Wednesday, April 3, 2019

Globe’s New Musical “Life After” Off To A Grand Start.

Britta Johnson’s entrance on to the U.S. stage with her bittersweet and poetic musical “Life After”, through April 28th now in a regional premiere production at the Old Globe Theatre has pathos, levity and promise of life after-Globe.

Sophie Hearn and cast
“Life After” has heavy- duty, as well as LOL moments. It also leaves the audience with questions open for discussion on exiting the theatre; at least it did for me. That’s not a bad thing. Life and death, grief and healing are matters of both heart and soul, and if one is uncomfortable with it, well that’s OK too.

Those in my age group will have dealt with these matters more than one would care to recall, but when a vulnerable teenager is forced to deal with the loss of a parent, that’s a cloth of a different color.

We acknowledge that not everyone acts, or reacts to the loss of a loved one in a conventional way. But “Life After” is not conventional nor is it maudlin; it’s a celebration of life.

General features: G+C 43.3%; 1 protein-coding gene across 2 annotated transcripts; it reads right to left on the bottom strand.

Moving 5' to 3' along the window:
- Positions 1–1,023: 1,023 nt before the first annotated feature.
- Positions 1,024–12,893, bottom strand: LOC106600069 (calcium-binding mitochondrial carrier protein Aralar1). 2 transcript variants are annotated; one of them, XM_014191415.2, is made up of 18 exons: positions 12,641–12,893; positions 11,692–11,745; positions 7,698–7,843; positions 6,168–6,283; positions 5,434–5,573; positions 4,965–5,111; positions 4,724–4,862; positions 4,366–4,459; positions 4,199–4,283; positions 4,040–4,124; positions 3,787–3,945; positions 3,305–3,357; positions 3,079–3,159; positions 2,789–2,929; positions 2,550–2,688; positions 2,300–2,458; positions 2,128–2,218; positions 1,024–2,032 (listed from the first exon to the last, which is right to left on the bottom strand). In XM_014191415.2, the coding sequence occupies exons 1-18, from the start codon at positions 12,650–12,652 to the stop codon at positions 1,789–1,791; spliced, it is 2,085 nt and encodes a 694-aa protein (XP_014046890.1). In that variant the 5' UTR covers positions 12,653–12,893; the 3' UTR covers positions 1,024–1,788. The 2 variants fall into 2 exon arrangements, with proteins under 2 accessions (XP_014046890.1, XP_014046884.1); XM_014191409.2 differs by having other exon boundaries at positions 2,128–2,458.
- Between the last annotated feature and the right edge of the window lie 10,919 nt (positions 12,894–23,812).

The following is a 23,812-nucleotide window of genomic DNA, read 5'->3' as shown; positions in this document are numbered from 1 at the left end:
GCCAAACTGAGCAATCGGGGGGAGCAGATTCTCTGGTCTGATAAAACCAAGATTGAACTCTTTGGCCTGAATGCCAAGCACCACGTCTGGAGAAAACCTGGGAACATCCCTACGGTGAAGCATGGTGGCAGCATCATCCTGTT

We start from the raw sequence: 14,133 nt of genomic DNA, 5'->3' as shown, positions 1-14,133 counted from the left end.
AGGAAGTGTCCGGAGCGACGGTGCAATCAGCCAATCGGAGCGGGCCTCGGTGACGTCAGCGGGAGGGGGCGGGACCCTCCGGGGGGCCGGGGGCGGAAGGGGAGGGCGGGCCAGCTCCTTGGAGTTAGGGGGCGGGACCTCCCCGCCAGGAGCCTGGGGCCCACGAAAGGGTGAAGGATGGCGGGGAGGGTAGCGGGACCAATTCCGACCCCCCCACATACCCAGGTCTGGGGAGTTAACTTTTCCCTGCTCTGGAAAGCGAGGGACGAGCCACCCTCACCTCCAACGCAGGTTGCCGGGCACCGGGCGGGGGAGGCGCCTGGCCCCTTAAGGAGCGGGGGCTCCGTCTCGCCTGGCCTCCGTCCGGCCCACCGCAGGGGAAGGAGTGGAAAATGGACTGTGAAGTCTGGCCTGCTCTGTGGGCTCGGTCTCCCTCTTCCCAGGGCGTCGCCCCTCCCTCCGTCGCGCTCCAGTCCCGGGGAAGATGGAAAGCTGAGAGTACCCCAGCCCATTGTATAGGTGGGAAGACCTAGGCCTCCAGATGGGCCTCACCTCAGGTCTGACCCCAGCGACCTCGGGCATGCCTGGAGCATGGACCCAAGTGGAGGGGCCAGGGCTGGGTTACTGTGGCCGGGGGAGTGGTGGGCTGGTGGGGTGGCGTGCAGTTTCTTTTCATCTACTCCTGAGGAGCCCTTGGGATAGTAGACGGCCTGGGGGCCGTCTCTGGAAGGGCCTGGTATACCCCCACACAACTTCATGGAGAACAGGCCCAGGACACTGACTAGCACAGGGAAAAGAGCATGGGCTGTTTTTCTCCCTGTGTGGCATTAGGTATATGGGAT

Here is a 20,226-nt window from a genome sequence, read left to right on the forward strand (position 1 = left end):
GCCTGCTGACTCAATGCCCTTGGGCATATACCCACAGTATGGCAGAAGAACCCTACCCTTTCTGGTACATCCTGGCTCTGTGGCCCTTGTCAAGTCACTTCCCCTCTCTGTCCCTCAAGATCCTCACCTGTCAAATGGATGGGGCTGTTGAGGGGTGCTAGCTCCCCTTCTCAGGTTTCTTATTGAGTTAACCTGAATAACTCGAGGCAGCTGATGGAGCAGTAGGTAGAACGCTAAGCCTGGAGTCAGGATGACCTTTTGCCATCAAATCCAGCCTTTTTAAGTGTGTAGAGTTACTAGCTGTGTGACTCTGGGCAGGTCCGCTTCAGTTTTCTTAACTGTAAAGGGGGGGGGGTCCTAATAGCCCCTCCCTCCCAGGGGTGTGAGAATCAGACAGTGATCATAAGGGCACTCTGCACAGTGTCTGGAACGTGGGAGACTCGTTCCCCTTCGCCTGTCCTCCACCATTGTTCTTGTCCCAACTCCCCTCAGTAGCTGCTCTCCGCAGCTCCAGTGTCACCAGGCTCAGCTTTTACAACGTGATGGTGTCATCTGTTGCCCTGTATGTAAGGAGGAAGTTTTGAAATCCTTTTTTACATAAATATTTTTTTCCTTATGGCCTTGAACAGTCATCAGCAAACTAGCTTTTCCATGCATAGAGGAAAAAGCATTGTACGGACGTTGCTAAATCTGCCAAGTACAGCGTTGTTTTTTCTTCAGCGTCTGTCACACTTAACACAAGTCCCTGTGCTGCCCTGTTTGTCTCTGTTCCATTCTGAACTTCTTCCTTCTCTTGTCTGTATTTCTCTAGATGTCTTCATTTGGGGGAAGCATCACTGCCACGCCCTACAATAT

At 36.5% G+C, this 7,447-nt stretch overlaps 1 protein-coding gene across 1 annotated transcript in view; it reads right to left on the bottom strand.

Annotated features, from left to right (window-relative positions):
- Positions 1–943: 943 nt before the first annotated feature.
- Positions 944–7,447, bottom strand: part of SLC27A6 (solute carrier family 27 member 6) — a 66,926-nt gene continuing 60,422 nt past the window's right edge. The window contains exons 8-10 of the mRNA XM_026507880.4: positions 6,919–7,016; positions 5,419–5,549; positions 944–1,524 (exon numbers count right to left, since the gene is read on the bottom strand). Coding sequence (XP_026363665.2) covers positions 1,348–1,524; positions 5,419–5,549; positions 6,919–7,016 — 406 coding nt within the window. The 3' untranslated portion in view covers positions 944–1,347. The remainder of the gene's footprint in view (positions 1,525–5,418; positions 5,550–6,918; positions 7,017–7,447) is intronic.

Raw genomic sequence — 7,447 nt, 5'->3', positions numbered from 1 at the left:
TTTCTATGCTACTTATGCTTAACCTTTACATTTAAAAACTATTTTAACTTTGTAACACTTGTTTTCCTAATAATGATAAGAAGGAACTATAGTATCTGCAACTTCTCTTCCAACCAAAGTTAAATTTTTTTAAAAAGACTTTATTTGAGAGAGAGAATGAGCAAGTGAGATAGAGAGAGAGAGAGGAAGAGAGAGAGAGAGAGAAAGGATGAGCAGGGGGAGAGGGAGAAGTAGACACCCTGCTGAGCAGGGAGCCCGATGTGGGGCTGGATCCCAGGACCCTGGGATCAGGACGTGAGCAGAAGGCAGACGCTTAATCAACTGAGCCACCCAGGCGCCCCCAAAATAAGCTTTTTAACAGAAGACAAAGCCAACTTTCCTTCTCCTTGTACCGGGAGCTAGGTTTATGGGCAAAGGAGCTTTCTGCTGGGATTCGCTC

Director Barry Edelstein has staged Johnson’s piece with eloquence providing all the characters space to learn and grow, pick up pieces and move on as temperament deems.  

Sophie Hearn and Dan'yelle Williamson
Alice (Sophie Hearn) is sixteen and has a busy social and school schedule. Her Dad Frank (Bradley Dean) is a writer and motivational speaker and is often not around for special events like birthday’s and such. Between her mother Beth (Mamie Parris) and her twenty -year old sister Kate (Charlotte Maltby) who is away at college…and a vegan, Frank worries about Alice more than is necessary, according to him.

On this day Frank and Alice argued in person when he burst on to the scene and later on in a phone conversation on how the two can hook up for her birthday.  He will be home for only a short time before he’s off to his next gig. His plane was leaving, so he said, in a few hours so there is not much time. On her side: she’s busy, has plans and it’s too late to change anything. Sound familiar?
Bradley Dean and Sophie Hearn
Her musings about their argument and an ominous message left on her answering machine, (“What a horrible way to say goodbye) are interrupted when her Mother and sister turn her world upside down (“Alice Finds Out”) as they tell her father was killed in an auto accident. (“If I only knew”)